Rewilding could be one the most holistic and natural solutions to the climate crisis. Large national parks started the practice nearly thirty years ago in places like Yellowstone Park in America. Large scale projects are focused on wildlife conservation and reintroduction through natural, wild habitat regeneration.
Rewilding solves three key problems at once. It restores our soil so that it can become an effective carbon sink, it develops habitats which support wildlife and it helps regenerate natural plant growth. Each are critical ingredients to saving the planet from the effects of global warming. If we get it right, our soil alone should be able to absorb the majority of carbon emissions that we produce each year.
Rewilding is about creating the right balance of three essential habitats: woodland, open scrub and wild grassland. Smaller-scale rewilding also involves the creation of a fourth, which is waterways. Larger-scale rewilding assumes that there will be natural waterways flowing through the land. With smaller-scale rewilding this often has to be created.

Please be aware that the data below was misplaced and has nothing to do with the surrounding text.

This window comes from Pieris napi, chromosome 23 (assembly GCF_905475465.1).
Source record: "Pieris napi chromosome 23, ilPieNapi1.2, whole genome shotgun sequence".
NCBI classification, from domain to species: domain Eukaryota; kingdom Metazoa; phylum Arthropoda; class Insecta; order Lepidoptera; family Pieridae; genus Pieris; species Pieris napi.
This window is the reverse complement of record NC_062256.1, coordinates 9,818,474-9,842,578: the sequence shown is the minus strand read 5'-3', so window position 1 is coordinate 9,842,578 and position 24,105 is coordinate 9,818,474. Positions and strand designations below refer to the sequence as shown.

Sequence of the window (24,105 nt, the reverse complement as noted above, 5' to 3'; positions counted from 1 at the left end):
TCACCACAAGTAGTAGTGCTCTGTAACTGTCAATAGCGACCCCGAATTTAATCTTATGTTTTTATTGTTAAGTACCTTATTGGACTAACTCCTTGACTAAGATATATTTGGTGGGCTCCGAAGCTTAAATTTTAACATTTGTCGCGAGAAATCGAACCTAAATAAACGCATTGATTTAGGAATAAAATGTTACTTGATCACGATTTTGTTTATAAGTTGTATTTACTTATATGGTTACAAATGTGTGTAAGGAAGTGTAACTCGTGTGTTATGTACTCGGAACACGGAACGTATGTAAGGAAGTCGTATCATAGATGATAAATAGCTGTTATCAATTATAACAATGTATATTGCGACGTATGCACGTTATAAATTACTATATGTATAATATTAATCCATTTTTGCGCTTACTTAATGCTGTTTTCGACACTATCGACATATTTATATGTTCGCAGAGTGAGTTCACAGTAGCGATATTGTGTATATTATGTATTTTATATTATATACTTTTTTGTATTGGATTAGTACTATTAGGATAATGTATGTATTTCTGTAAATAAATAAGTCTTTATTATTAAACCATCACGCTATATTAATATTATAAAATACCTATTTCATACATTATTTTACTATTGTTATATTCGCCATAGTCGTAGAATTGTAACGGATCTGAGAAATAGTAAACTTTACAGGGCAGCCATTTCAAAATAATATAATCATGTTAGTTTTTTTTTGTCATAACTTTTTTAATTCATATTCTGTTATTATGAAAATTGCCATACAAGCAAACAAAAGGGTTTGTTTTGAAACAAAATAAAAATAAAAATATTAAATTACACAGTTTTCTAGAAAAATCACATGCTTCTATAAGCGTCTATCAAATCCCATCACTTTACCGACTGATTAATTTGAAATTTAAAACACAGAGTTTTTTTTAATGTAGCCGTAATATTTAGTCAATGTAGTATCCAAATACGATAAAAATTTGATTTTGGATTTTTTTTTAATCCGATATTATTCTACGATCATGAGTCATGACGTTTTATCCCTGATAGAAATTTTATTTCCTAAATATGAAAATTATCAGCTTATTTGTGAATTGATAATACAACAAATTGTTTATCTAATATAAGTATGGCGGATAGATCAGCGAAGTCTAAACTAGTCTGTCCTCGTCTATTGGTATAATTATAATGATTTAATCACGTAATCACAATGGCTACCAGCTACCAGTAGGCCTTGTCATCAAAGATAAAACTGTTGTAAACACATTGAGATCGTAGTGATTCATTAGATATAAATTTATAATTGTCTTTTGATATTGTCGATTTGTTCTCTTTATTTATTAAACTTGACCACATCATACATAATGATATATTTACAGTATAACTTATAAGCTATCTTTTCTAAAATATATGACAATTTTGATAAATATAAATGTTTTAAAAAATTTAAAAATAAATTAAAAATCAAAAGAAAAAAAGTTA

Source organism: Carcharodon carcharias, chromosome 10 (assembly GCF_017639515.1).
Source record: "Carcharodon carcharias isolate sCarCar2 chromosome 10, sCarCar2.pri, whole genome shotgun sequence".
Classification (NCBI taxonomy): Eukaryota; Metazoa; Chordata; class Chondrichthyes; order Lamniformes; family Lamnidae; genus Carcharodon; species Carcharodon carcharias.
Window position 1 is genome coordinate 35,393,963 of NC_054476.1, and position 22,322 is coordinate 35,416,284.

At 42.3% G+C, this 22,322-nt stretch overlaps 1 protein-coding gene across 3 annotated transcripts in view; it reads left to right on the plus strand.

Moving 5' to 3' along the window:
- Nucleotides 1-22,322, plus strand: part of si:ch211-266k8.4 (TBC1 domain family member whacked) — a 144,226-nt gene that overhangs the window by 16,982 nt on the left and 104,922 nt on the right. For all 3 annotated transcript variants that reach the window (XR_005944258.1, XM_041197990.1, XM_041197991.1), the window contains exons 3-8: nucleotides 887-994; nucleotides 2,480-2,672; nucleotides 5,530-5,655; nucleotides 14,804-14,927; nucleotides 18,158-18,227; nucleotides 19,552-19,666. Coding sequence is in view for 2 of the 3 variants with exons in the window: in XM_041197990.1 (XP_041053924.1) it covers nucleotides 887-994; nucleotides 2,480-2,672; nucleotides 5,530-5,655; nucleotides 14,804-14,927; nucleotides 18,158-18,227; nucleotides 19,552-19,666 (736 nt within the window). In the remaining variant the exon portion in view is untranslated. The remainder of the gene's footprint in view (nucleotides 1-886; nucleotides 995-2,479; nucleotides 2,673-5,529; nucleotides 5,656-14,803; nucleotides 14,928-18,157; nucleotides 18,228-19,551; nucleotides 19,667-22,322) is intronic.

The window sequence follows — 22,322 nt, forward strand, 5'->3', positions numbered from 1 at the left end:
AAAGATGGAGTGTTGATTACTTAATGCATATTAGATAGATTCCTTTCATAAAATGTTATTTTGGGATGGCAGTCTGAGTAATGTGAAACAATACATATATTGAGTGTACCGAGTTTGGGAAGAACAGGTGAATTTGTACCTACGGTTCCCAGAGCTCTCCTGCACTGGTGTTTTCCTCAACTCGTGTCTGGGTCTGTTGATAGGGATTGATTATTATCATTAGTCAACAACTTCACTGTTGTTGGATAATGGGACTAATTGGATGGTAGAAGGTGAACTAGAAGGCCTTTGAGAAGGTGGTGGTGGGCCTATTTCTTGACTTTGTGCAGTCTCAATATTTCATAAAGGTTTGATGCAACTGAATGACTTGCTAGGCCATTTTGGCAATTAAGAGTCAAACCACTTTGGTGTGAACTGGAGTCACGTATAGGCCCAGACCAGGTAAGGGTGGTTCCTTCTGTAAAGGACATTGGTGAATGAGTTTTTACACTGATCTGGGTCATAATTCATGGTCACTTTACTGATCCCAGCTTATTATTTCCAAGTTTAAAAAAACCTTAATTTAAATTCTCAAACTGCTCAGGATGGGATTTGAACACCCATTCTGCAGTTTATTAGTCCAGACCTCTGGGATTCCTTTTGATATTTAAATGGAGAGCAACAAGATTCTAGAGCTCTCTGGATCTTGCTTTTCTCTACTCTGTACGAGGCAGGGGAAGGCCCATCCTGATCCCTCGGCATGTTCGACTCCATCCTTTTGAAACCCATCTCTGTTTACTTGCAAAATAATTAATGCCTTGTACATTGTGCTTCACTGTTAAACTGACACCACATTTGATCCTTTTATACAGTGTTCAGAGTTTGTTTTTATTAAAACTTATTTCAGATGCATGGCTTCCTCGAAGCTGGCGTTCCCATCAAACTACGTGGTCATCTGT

Up until recently rewilding has been the sole preserve of national parks and a few large farms. They have proven the model and provided some of the approaches for how to make conservation-based rewilding work. But it needed something else to deliver climate-fixing rewilding at scale.
“A few years ago a Letts Group project started playing with an idea which could end up cracking the code for scalable, mass market solutions to the climate crisis. It is called smaller-scale rewilding.”
We accidentally discovered rewilding in 2005 when we decided to create a small, wild space outside New York for a specific project. We built an ecosystem of wild grasses, wildflower, shrub, scrub and trees on just a few acres. Before we knew it the wildlife started arriving. First insects, bugs and snakes. Then birds and mammals. A wasteland turned into a wildlife haven in just a couple of years.
We decided to do it again in a larger space. In 2014 we bought an old, run down 100 acre park and garden, called Mamhead Park South, on the outskirts of Exeter in the southwest of England. It was a mess. It has become a leading smaller-scale rewilding park.